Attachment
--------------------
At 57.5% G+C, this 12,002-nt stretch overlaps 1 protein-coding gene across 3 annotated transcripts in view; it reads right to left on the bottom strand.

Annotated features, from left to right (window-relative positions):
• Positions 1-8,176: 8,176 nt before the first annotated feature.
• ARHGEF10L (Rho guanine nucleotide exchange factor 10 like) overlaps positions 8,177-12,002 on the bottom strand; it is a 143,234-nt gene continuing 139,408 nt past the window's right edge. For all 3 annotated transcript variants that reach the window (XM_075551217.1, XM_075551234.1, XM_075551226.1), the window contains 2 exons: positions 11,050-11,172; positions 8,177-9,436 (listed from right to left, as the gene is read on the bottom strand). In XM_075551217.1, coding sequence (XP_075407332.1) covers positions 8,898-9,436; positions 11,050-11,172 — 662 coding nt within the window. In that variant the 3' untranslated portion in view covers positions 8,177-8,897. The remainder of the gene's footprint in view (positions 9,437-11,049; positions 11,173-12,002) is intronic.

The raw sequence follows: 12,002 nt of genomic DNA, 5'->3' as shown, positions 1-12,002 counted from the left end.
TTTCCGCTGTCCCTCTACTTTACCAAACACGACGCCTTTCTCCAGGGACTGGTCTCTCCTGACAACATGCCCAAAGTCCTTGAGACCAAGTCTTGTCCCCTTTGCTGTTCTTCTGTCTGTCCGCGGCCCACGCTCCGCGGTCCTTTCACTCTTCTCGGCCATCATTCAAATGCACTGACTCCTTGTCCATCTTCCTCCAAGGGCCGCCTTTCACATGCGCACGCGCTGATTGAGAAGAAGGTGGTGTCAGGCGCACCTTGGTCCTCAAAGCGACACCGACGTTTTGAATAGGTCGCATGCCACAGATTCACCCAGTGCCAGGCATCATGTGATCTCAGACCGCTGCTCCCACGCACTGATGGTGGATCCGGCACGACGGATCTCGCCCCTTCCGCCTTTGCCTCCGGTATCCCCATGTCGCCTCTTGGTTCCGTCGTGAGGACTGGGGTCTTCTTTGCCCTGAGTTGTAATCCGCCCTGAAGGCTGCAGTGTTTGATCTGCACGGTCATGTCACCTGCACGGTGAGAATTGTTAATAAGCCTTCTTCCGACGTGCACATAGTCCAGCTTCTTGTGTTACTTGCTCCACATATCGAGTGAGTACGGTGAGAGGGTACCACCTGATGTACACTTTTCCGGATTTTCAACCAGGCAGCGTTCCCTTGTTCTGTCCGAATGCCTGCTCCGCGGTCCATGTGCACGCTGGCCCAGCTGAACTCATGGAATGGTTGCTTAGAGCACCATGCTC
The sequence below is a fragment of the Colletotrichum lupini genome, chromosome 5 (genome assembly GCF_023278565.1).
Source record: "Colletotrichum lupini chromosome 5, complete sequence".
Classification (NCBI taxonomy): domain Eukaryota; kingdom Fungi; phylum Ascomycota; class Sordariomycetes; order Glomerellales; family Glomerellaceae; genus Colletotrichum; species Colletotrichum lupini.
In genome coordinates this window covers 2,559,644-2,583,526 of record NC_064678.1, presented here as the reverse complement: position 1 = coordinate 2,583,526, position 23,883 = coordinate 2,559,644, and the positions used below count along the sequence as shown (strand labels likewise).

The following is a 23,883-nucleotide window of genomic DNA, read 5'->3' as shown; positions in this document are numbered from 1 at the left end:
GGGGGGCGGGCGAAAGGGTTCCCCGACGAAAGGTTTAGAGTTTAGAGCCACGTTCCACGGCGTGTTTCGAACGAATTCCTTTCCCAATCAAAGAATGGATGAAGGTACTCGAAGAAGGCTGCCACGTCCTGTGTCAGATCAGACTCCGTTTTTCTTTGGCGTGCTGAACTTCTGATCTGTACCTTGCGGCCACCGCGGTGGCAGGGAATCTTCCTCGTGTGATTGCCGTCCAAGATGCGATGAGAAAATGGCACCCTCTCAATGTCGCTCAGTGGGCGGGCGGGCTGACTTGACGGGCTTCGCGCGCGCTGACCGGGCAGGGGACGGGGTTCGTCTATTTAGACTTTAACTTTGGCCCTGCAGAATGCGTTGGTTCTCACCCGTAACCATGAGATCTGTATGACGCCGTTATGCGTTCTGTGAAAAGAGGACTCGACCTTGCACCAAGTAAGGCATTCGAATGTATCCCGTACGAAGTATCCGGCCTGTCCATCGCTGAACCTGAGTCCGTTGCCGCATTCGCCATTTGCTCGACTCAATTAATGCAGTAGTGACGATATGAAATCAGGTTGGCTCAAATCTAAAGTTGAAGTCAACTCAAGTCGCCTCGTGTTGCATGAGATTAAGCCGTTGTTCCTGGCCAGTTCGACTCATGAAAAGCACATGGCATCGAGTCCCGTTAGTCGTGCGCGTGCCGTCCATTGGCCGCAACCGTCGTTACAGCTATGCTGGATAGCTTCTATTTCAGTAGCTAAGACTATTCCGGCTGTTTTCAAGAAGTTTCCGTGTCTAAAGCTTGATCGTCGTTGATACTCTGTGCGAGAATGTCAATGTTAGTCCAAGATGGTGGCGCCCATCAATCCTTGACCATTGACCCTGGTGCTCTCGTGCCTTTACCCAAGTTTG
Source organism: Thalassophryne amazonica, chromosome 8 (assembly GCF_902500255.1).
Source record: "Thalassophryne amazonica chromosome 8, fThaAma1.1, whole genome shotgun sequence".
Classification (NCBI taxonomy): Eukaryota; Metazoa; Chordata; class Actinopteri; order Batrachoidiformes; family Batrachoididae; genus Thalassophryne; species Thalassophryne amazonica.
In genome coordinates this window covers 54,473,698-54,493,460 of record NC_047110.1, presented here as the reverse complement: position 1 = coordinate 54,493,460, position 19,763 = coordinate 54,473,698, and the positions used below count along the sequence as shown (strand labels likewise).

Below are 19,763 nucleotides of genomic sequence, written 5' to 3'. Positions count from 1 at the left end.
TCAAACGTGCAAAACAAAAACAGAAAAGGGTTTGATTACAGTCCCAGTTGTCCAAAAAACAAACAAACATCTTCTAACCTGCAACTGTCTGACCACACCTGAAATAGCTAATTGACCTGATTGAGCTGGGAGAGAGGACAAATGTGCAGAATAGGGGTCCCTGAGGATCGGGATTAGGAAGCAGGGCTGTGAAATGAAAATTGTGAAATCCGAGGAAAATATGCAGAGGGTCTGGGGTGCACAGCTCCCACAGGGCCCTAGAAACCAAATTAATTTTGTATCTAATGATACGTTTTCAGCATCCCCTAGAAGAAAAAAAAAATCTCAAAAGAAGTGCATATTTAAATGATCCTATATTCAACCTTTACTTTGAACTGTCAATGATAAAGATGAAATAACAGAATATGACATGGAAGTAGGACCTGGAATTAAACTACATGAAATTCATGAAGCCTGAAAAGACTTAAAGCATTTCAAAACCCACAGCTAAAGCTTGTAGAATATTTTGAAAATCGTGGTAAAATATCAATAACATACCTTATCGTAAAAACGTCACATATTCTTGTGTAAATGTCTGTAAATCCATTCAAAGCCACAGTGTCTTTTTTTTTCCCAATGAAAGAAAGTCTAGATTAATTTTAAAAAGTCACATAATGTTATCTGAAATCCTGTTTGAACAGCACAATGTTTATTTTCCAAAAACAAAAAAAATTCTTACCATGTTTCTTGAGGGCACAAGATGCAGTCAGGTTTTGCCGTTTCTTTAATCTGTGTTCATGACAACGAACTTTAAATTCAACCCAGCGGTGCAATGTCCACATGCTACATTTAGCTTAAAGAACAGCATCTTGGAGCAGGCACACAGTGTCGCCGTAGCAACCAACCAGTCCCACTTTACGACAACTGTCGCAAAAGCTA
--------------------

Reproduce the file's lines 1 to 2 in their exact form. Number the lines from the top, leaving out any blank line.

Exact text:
At 57.5% G+C, this 12,002-nt stretch overlaps 1 protein-coding gene across 3 annotated transcripts in view; it reads right to left on the bottom strand.

Annotated features, from left to right (window-relative positions):